Sequential exporting with carry-along trade products: evidence from Turkey

Sertkaya, Sevi (2017) Sequential exporting with carry-along trade products: evidence from Turkey. Masters thesis (MPhil), University of Sussex.

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Abstract

International trade literature rationalizes that inexperienced firms mostly start exporting
with small shipments to a neighboring country to discover their own capabilities. This
strategy is called sequential exporting and is observed in different countries and with
different products.
On the other hand, recent evidence shows that manufacturing firms do not actually
produce all of their exports. Carry-along Trade (CAT) refers to the exports of
manufacturing firms that are not produced by themselves. CAT exports turn out to be
relevant in terms of intensive and extensive margins of firms’ aggregate exports.
The aim of the thesis is to combine these two different strands of literature by using the
theoretical and empirical characteristics of CAT (not self-produced), and MAN (selfproduced)
products.
In the theoretical framework, MAN products have high sunk costs and low marginal costs,
whereas CAT products have higher marginal costs and lower sunk costs. The sequential
exporting model of Albornoz et al., (2012) is adjusted slightly to allow for different CAT
and MAN cost structures and new predictions are derived.
In the empirical section, these predictions are tested by exploiting matched firm-level
Turkish Foreign Trade, Production, and Structural Business Statistics datasets for the
period 2005-2011. New exporters which survive to export in the second year are classified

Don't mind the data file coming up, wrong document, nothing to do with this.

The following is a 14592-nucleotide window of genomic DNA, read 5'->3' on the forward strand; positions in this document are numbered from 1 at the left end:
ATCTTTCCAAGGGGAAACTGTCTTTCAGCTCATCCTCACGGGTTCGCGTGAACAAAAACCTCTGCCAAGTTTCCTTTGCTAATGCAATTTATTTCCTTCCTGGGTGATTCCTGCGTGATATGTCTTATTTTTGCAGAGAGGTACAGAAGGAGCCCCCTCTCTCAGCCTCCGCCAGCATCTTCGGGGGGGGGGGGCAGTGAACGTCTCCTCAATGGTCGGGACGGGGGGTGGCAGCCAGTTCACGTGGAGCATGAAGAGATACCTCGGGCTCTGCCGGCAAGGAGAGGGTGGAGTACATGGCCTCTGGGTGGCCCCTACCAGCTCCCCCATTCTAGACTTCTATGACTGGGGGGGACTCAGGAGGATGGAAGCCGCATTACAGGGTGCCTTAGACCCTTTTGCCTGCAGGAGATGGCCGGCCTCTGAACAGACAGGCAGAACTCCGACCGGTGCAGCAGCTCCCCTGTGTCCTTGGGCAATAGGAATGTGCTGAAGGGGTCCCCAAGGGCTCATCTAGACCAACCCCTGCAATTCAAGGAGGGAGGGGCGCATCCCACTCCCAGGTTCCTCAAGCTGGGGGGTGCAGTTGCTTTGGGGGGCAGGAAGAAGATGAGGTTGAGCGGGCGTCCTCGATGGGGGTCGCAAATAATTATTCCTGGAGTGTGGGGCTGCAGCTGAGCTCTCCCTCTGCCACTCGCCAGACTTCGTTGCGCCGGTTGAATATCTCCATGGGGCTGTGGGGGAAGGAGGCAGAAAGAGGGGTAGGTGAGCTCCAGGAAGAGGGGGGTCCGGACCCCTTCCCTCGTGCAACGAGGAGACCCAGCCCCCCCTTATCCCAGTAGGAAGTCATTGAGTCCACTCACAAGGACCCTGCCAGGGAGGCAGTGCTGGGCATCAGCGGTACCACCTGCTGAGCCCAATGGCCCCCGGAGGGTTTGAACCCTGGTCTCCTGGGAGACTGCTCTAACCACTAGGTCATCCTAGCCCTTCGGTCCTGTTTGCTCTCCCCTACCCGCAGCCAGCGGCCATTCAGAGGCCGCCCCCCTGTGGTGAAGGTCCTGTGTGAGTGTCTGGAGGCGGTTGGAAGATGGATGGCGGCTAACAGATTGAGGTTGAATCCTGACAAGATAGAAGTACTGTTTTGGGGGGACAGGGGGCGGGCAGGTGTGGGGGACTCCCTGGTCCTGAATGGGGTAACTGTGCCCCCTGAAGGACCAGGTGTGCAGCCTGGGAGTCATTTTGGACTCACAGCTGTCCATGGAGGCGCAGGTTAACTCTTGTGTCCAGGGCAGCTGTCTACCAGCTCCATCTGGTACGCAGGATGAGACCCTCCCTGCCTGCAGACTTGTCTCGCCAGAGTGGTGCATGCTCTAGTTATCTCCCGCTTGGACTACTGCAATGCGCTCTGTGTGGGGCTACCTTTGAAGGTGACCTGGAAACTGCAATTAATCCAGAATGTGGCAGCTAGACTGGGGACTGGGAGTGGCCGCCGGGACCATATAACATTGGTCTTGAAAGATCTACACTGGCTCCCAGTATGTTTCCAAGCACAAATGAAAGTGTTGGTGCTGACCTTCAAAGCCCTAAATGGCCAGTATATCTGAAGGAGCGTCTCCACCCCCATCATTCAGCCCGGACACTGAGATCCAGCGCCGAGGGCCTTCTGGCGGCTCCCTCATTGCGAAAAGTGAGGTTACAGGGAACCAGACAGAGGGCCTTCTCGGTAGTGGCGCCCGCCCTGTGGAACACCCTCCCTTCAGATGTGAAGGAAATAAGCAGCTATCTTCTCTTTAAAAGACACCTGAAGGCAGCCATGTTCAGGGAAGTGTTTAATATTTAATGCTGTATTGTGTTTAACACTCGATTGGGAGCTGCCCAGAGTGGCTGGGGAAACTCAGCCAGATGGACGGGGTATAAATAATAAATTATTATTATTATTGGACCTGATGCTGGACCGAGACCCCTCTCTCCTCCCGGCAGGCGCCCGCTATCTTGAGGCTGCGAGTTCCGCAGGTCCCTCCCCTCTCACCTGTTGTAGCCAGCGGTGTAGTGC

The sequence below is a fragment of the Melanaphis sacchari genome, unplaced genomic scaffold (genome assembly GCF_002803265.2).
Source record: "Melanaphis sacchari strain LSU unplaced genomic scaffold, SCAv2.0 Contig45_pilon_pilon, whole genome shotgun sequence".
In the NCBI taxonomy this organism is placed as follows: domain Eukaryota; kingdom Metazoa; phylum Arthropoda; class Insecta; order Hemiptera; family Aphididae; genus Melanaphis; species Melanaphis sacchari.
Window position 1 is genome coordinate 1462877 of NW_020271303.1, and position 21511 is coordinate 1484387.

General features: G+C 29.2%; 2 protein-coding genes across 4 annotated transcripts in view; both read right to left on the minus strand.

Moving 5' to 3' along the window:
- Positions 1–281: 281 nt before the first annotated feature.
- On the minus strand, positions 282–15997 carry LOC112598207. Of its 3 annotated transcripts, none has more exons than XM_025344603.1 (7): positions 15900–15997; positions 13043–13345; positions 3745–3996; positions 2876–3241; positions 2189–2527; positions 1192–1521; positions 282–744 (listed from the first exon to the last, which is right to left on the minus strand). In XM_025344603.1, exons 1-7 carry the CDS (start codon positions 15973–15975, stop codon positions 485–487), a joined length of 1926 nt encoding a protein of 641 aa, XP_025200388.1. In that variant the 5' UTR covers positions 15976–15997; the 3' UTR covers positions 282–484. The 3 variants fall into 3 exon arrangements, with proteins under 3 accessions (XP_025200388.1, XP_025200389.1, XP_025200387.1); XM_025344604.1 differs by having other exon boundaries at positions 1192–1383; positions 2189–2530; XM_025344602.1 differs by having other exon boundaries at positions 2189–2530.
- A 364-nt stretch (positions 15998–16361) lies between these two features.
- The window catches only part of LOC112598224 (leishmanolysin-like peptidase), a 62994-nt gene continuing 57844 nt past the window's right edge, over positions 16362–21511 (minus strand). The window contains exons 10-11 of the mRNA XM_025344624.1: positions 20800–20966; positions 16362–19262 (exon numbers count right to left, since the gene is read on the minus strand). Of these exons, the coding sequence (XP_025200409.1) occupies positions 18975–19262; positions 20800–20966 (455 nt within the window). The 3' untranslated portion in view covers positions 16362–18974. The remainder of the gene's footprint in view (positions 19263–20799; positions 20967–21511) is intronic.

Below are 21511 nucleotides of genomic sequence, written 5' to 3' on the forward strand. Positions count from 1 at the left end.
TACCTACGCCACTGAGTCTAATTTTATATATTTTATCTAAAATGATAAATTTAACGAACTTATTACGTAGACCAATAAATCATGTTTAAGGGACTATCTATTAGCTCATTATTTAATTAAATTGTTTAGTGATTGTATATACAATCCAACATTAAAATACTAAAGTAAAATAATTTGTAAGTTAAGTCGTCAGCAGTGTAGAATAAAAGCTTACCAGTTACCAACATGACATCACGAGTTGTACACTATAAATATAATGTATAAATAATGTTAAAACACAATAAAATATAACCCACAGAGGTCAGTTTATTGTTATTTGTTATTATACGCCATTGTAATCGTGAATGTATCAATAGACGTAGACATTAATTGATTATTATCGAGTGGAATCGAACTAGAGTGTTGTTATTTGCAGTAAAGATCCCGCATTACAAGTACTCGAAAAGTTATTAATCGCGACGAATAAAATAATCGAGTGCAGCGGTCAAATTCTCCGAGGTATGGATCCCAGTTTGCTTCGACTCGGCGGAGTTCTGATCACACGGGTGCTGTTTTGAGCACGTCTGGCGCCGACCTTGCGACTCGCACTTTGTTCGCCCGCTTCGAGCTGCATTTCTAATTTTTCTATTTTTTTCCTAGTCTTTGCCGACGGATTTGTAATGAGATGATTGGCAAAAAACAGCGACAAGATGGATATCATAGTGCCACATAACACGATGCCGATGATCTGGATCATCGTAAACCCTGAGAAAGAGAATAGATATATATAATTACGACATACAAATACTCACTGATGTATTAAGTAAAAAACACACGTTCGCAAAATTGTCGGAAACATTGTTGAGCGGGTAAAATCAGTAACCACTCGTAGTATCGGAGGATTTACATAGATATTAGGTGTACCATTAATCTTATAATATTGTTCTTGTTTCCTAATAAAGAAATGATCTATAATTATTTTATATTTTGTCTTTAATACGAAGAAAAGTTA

into two groups: sequential exporters that experiment in only one market and
simultaneous exporters that experiment in at least two markets. The results show that both
sequential and simultaneous exporters tend to use CAT exports for experimentation and
for expanding their market coverage. For second-year expansion in their first-markets,
simultaneous exporters’ use CAT and MAN products roughly equally while sequential
exporters derive their export growth largely from CAT products. Operating in non-credit
constrained sectors accentuates the previous findings of first year-first market export
growth and the probability of second-year entry to new markets. Findings of first yearfirst
market export growth are intact for added specifications of productivity and foreign
ownership. However, no inferences can be drawn for the probability of entering new
markets in the second-year of exporting.

Item Type: Thesis (Masters)
Schools and Departments: School of Business, Management and Economics > Economics
Subjects: H Social Sciences > HD Industries. Land use. Labour > HD9000 Special industries and trades > HD9720 Manufacturing industries
H Social Sciences > HF Commerce > HF1414.4 Exports
Depositing User: Library Cataloguing
Date Deposited: 04 Oct 2017 12:34
Last Modified: 04 Oct 2017 12:34
URI: http://sro.sussex.ac.uk/id/eprint/70404

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